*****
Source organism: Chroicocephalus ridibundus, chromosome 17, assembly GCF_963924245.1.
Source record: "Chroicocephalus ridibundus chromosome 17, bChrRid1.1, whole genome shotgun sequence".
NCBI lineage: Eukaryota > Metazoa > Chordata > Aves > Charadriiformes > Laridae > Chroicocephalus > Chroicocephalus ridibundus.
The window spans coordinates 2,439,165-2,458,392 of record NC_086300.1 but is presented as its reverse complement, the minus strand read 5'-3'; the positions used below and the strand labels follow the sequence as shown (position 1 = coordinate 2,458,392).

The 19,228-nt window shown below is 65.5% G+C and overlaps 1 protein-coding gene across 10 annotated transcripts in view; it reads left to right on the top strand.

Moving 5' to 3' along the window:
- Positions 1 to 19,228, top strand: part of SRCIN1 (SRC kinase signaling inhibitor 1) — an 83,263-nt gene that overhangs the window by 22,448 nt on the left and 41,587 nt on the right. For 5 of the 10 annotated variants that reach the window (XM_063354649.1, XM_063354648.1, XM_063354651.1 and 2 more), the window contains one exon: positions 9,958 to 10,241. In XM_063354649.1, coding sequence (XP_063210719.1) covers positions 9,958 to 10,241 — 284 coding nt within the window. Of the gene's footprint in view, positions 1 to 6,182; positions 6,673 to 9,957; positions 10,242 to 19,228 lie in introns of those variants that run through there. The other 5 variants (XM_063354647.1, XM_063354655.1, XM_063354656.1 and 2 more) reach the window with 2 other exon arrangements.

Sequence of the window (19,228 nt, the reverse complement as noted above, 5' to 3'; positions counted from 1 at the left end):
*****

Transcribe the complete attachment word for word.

Source organism: Chroicocephalus ridibundus, chromosome 17, assembly GCF_963924245.1.
Source record: "Chroicocephalus ridibundus chromosome 17, bChrRid1.1, whole genome shotgun sequence".
NCBI lineage: Eukaryota > Metazoa > Chordata > Aves > Charadriiformes > Laridae > Chroicocephalus > Chroicocephalus ridibundus.
The window spans coordinates 2,439,165-2,458,392 of record NC_086300.1 but is presented as its reverse complement, the minus strand read 5'-3'; the positions used below and the strand labels follow the sequence as shown (position 1 = coordinate 2,458,392).

The 19,228-nt window shown below is 65.5% G+C and overlaps 1 protein-coding gene across 10 annotated transcripts in view; it reads left to right on the top strand.

Moving 5' to 3' along the window:
- Positions 1 to 19,228, top strand: part of SRCIN1 (SRC kinase signaling inhibitor 1) — an 83,263-nt gene that overhangs the window by 22,448 nt on the left and 41,587 nt on the right. For 5 of the 10 annotated variants that reach the window (XM_063354649.1, XM_063354648.1, XM_063354651.1 and 2 more), the window contains one exon: positions 9,958 to 10,241. In XM_063354649.1, coding sequence (XP_063210719.1) covers positions 9,958 to 10,241 — 284 coding nt within the window. Of the gene's footprint in view, positions 1 to 6,182; positions 6,673 to 9,957; positions 10,242 to 19,228 lie in introns of those variants that run through there. The other 5 variants (XM_063354647.1, XM_063354655.1, XM_063354656.1 and 2 more) reach the window with 2 other exon arrangements.

Sequence of the window (19,228 nt, the reverse complement as noted above, 5' to 3'; positions counted from 1 at the left end):